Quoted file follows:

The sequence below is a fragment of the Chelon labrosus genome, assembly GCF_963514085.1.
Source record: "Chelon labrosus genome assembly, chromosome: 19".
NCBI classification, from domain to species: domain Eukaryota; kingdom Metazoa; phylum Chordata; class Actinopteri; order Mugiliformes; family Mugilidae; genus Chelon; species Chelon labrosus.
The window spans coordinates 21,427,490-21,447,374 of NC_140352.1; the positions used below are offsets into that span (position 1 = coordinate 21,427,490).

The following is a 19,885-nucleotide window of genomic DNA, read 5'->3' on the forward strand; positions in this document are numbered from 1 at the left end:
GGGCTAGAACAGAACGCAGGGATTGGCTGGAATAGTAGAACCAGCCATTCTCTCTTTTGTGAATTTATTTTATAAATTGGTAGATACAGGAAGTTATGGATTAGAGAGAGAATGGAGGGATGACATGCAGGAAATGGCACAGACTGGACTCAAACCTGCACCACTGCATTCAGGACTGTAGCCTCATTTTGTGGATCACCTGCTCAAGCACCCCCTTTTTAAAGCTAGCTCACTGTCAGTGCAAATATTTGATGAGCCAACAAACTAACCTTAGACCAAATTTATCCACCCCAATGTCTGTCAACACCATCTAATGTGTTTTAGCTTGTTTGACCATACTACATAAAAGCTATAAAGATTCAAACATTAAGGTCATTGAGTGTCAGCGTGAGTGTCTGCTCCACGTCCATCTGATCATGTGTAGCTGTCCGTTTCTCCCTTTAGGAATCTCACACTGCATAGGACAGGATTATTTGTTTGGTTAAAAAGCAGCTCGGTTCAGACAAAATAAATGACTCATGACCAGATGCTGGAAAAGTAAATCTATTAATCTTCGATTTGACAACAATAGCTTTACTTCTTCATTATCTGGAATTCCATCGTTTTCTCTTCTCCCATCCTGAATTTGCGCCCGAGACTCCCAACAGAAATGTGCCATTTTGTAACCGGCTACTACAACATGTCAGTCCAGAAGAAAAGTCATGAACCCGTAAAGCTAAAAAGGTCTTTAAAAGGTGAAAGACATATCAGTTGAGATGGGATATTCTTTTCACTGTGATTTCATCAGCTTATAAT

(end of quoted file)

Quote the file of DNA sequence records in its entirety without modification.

The sequence below is a fragment of the Chelon labrosus genome, assembly GCF_963514085.1.
Source record: "Chelon labrosus genome assembly, chromosome: 19".
NCBI classification, from domain to species: domain Eukaryota; kingdom Metazoa; phylum Chordata; class Actinopteri; order Mugiliformes; family Mugilidae; genus Chelon; species Chelon labrosus.
The window spans coordinates 21,427,490-21,447,374 of NC_140352.1; the positions used below are offsets into that span (position 1 = coordinate 21,427,490).

The following is a 19,885-nucleotide window of genomic DNA, read 5'->3' on the forward strand; positions in this document are numbered from 1 at the left end:
GGGCTAGAACAGAACGCAGGGATTGGCTGGAATAGTAGAACCAGCCATTCTCTCTTTTGTGAATTTATTTTATAAATTGGTAGATACAGGAAGTTATGGATTAGAGAGAGAATGGAGGGATGACATGCAGGAAATGGCACAGACTGGACTCAAACCTGCACCACTGCATTCAGGACTGTAGCCTCATTTTGTGGATCACCTGCTCAAGCACCCCCTTTTTAAAGCTAGCTCACTGTCAGTGCAAATATTTGATGAGCCAACAAACTAACCTTAGACCAAATTTATCCACCCCAATGTCTGTCAACACCATCTAATGTGTTTTAGCTTGTTTGACCATACTACATAAAAGCTATAAAGATTCAAACATTAAGGTCATTGAGTGTCAGCGTGAGTGTCTGCTCCACGTCCATCTGATCATGTGTAGCTGTCCGTTTCTCCCTTTAGGAATCTCACACTGCATAGGACAGGATTATTTGTTTGGTTAAAAAGCAGCTCGGTTCAGACAAAATAAATGACTCATGACCAGATGCTGGAAAAGTAAATCTATTAATCTTCGATTTGACAACAATAGCTTTACTTCTTCATTATCTGGAATTCCATCGTTTTCTCTTCTCCCATCCTGAATTTGCGCCCGAGACTCCCAACAGAAATGTGCCATTTTGTAACCGGCTACTACAACATGTCAGTCCAGAAGAAAAGTCATGAACCCGTAAAGCTAAAAAGGTCTTTAAAAGGTGAAAGACATATCAGTTGAGATGGGATATTCTTTTCACTGTGATTTCATCAGCTTATAAT